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Aren't gold and silver coins treated as collectibles and not as commodities or stocks/bonds?

They are taxed as collectibles, but that doesn't answer OP's question about determining basis. Hopefully someone knows for sure (tain't me).

Phil
Rule Your Retirement Home Fool
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They are taxed as collectibles

If the tax laws made any sense (how could they? they are enacted by senators and congressmen), then numismatic grade gold coins would be taxed as collectables, and bullion grade coins, gold bars, etc., would be taxed as any other metal, as commodities.

Alternatively, oil, coal, soybeans, etc., should all be taxed as collectables.
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I don't think the election to use average cost basis is available unless you're selling mutual fund shares or other covered securities. I looked in publication 550 and 544 and, while they describe the general rule for cost basis transactions (specific identification or FIFO) and also discussed the special cost averaging election for mutual funds, there was no discussion of any special rules that might apply to determining tax basis in fungible collectibles acquired in multiple purchase transactions. Silence on the point implies strongly to me that the general basis rules Ira stated as alternative #1 apply. OP may want to look at these publications and draw his/her own conclusions.
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Thanks, All, for the insights! Who would have thunk little ole me would ever find a 'silent' part of the tax code...
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I don't think the election to use average cost basis is available unless you're selling mutual fund shares or other covered securities. I looked in publication 550 and 544 and, while they describe the general rule for cost basis transactions (specific identification or FIFO) and also discussed the special cost averaging election for mutual funds, there was no discussion of any special rules that might apply to determining tax basis in fungible collectibles acquired in multiple purchase transactions. Silence on the point implies strongly to me that the general basis rules Ira stated as alternative #1 apply. OP may want to look at these publications and draw his/her own conclusions.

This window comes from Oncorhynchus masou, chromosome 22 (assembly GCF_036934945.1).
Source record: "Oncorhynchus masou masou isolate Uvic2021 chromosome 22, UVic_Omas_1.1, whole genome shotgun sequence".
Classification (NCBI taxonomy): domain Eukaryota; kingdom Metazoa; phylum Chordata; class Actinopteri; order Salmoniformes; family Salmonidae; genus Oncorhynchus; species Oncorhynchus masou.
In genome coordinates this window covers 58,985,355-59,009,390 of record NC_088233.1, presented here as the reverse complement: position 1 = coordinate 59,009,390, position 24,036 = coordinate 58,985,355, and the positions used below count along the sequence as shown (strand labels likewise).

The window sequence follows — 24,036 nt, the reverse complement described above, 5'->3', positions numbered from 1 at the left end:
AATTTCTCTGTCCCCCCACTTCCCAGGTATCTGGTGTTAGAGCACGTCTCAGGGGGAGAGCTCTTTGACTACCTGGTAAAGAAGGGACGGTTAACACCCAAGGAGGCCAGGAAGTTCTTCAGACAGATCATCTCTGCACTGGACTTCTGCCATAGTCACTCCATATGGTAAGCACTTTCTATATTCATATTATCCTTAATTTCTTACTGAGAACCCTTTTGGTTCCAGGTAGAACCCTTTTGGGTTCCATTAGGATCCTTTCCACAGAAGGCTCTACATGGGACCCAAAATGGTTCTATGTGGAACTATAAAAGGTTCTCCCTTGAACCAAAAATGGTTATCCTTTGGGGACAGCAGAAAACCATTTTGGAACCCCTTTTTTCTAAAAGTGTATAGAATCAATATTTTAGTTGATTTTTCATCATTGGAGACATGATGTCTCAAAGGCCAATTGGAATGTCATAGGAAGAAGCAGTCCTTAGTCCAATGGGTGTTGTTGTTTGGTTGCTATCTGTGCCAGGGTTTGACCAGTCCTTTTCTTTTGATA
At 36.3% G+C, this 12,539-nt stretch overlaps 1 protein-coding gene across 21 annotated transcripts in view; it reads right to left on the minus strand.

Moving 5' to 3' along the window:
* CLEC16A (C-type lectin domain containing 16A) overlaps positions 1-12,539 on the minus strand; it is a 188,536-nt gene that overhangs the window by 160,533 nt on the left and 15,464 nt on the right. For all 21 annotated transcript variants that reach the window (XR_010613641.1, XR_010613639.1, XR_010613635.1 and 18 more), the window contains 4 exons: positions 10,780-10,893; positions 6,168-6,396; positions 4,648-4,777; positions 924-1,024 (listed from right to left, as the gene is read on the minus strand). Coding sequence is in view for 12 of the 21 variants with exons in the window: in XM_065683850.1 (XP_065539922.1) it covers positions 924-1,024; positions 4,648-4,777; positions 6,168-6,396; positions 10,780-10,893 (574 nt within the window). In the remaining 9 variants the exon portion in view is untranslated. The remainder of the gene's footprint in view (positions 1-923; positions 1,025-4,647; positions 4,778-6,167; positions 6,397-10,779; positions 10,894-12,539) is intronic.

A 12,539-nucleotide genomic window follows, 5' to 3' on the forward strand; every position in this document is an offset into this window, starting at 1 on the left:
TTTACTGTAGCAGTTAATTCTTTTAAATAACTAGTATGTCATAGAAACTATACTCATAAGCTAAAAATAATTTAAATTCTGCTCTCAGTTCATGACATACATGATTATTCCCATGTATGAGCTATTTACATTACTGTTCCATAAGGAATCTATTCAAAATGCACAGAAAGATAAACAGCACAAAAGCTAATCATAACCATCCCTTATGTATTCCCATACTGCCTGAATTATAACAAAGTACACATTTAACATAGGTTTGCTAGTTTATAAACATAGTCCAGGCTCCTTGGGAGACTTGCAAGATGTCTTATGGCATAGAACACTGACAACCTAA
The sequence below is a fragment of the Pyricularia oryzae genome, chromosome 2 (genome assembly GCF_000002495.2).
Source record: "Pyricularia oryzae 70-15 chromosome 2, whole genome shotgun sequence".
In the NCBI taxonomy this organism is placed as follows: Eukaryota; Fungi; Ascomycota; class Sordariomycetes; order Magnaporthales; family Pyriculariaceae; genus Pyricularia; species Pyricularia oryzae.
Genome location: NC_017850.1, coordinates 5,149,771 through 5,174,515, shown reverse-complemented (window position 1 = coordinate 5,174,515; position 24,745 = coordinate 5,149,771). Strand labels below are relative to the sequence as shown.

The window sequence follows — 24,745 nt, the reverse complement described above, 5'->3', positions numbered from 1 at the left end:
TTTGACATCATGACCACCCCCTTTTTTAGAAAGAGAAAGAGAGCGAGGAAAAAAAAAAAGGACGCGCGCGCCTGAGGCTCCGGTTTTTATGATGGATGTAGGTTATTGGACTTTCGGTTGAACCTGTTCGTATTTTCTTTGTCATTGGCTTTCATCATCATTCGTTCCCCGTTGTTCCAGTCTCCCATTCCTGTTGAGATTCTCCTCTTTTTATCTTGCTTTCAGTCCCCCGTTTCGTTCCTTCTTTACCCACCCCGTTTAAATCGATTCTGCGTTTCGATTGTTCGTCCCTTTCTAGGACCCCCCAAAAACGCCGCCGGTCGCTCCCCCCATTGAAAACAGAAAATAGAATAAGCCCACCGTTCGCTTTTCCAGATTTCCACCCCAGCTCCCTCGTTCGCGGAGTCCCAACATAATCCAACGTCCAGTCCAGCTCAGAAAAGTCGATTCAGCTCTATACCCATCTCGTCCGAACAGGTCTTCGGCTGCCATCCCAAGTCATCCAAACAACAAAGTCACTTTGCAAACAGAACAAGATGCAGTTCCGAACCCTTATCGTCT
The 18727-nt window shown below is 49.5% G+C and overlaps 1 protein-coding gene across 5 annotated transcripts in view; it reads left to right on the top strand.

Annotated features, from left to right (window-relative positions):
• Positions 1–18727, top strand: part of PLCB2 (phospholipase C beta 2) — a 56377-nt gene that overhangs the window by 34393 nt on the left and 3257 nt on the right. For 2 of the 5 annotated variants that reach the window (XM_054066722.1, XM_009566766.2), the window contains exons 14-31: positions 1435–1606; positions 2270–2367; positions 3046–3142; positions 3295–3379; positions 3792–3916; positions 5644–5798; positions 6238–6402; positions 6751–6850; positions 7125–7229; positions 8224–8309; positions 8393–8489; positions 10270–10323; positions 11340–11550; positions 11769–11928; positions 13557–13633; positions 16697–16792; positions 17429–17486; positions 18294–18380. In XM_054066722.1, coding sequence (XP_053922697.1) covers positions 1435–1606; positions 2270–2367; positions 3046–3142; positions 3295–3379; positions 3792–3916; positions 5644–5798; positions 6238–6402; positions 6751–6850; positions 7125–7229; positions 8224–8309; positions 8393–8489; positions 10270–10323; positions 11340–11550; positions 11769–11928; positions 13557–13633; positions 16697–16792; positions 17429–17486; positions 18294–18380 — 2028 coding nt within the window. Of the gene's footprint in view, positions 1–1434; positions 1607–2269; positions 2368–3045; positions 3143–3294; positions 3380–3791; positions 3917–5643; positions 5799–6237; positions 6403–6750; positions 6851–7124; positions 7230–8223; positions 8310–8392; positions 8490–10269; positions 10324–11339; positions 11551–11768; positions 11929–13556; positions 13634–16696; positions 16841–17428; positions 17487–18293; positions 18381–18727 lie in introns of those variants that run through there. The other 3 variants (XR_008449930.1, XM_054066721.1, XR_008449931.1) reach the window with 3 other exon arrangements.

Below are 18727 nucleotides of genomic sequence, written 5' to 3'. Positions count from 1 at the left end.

The possibility of using average cost basis is derived from the treatment of GLD and SLV which are not subject to FIFO or specific identification determination of cost basis. Granted GLD and SLV are WHFITs (widely held fixed investment trusts), but ownership of GLD/SLV is deemed to be ownership of the underlying physical gold/silver asset. Definitely further research is required and the IRS Pubs do not provide definitive answers.

Ira
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Thanks, All, for the insights! Who would have thunk little ole me would ever find a 'silent' part of the tax code...

The tax code itself is probably not silent on this matter, just the IRS Pubs. You may need to dig into the code language, relevant regs, and decided tax court cases to get the answer to your question.

Ira